Ed. note: Too many ball markers? Closet overflowing with training aids? Never met a par-3 course you could say no to? There are hundreds of golf obsessions out there, each more fascinating (and incurable?) than the next. For a new GOLF.com series — we’ve dubbed it My Golf Obsession — we’ve asked our staffers to opine on their golfy habit they just can’t seem to kick… for better or for worse.
Growing up a golf fan on Long Island is a fool’s errand. Long Island, particularly Nassau County (where I’m from), is one of the most golf-dense pockets on earth. I live closer to spots listed on GOLF’s Top 100 Courses than I do to Costco. In my days as a caddie, I drove past three prominent local courses to reach the one where I worked, which was only 15 minutes away. Courses designed by golden age architects are like pizza joints: they’re great and they’re everywhere.
In most cases, the problem with Long Island golf is that it’s only an embarrassment of riches for those fortunate enough to have an embarrassment of riches. While this 100-mile stretch of land might be the best in the world for golf, it might also be the most exclusive.
These tracks are so cordoned off, some argue the group with the most intimate knowledge are the teenagers in affluent neighborhoods who parade on fairways after dark. The “golf course party” is a rite of passage for many in Long Island suburbia, and those high-schoolers who learn how to operate a course’s nooks and crannies with discretion are typically the ones who avoid law enforcement.
For most Long Islanders, the only conceivable perception of golf is as an outsider. If you’re lucky, you’ve got a buddy who’s a member at The Creek Club, or had an outing at Engineers. If you’re unlucky, these courses amount to little more than a logo, a name and a chainlink fence to crane your neck looking through while your car whizzes past.
I’m not from a country club family. My buddies aren’t either. The golf course partying teenagers lived the town over. By the time I left for college, I’d grown frustrated. I’d lived feet from golf history for 18 years and hadn’t whiffed it.
I’m unlucky. Or at least, I was unlucky. Until one day, I decided I’d had enough.
On one cool August evening in 2017, I drove past the nearest of the ultra-elite private courses. I’d seen the entrance to this course 150 times in my life, tucked unassumingly along the bend of the road near a main highway. Years of quietly stewing curiosity suddenly boiled over. In a moment of youthful ignorance, I banked a right onto the long, winding driveway that led to the clubhouse.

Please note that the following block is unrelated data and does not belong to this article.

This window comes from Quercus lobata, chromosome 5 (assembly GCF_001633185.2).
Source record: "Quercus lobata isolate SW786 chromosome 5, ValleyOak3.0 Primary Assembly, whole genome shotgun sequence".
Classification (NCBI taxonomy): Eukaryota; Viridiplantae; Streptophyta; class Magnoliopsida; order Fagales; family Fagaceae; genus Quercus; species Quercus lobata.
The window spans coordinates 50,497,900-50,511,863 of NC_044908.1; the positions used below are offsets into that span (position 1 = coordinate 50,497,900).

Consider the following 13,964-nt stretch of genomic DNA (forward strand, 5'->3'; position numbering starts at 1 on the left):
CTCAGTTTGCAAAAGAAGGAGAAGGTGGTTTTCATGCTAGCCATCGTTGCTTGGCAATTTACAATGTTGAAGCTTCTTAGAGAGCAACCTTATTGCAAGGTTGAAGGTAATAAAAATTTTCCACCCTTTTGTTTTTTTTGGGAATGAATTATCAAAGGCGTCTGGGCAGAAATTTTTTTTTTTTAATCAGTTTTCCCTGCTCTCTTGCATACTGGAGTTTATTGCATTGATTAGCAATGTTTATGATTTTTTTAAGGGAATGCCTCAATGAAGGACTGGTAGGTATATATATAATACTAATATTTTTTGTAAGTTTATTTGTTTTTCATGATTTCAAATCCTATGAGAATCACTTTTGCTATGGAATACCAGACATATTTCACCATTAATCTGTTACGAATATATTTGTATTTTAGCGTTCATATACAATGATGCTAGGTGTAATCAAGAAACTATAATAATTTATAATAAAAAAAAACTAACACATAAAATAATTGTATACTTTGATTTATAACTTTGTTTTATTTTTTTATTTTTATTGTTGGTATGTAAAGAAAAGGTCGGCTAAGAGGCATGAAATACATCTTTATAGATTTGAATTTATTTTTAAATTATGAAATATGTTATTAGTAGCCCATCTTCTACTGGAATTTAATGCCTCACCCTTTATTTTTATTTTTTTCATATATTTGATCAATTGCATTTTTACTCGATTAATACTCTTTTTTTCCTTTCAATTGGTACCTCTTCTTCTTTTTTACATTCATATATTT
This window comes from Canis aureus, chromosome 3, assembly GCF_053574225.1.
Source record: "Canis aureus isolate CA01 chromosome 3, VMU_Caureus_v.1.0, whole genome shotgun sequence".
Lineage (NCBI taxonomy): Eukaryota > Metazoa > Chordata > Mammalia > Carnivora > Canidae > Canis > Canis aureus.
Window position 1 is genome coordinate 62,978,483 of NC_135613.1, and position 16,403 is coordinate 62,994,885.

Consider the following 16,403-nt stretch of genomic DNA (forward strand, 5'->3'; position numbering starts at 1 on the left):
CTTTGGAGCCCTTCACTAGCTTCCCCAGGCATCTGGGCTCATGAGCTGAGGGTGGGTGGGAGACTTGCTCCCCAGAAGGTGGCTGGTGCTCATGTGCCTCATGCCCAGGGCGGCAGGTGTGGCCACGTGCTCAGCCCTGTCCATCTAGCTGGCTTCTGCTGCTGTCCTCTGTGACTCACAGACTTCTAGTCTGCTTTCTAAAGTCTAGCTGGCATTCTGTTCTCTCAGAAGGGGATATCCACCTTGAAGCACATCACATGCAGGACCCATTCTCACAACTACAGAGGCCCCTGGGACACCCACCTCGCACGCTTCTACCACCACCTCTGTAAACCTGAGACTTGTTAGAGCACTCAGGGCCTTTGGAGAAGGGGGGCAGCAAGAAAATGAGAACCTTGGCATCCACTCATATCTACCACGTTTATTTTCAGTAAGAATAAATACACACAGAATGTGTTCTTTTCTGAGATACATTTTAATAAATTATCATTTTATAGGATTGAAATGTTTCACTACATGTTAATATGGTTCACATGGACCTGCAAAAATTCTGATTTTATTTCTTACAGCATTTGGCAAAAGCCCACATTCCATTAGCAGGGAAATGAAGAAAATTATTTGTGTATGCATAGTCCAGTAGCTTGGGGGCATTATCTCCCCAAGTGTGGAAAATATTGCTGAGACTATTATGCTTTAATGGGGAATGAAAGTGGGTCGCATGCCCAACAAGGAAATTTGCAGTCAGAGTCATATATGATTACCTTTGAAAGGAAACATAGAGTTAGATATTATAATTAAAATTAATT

Five feet later, I slammed on the brakes. What the hell was I doing? Most bank robbers at least think about an exit strategy—I’d walked away from the teller with a bag full of cash and hadn’t given a single thought to a getaway. I’d run out of time to figure out a plan. I took a quick survey of my surroundings. To my good fortune, there wasn’t a soul in sight. I put the car back in drive and slowly crawled toward the clubhouse (a converted mansion, I later learned).
In awe, I stared out at the greenery embanking either end of my car. I couldn’t believe the size of the property that lay before me. I’d only seen glimpses from the road, which was heavily guarded by trees. Now, only a few feet up the driveway, I found a wide-open track of greens, fairways, roughs and bunkers, with startling elevation and undulation. I couldn’t believe I’d lived a mile-and-a-half from THIS for my whole life.
I can hardly pass judgment on those who feel my voyeurism is strange, juvenile, or ultimately worthless. They’re right! It is strange and ultimately worthless, and I could still pass for a high school student. This is a golf “obsession” after all, not a “totally reasonable and normal golf interest.”
The way I see it, these escapades are about gaining exposure to golf history. Imagine living in Augusta and never taking a stroll down Magnolia Lane, shacking up in St. Andrews and never crossing Swilcan Bridge, or taking residence on 17-Mile Drive without ever seeing Cypress. If you’re a golf nut from Long Island, it’s equally preposterous to withhold yourself from Piping Rock, Sands Point or Shinnecock. The Island is long, but the distance from golf lore is not. Even my former employer, the understated Rockville Links Club, claims one of golf’s first families, the Turnesa’s, as part of its almost 100-year past.
I might never get to play any of the tracks I’ve come to idolize, but that’s okay. I’ve seen them, and however foolish it seems, I’m proud to have done as much as that. And hey, if I ever do get out to play one of my dream courses (looking at you, Garden City), it’ll add even more to the experience to remember what it was like from the other side of the chainlink fence.
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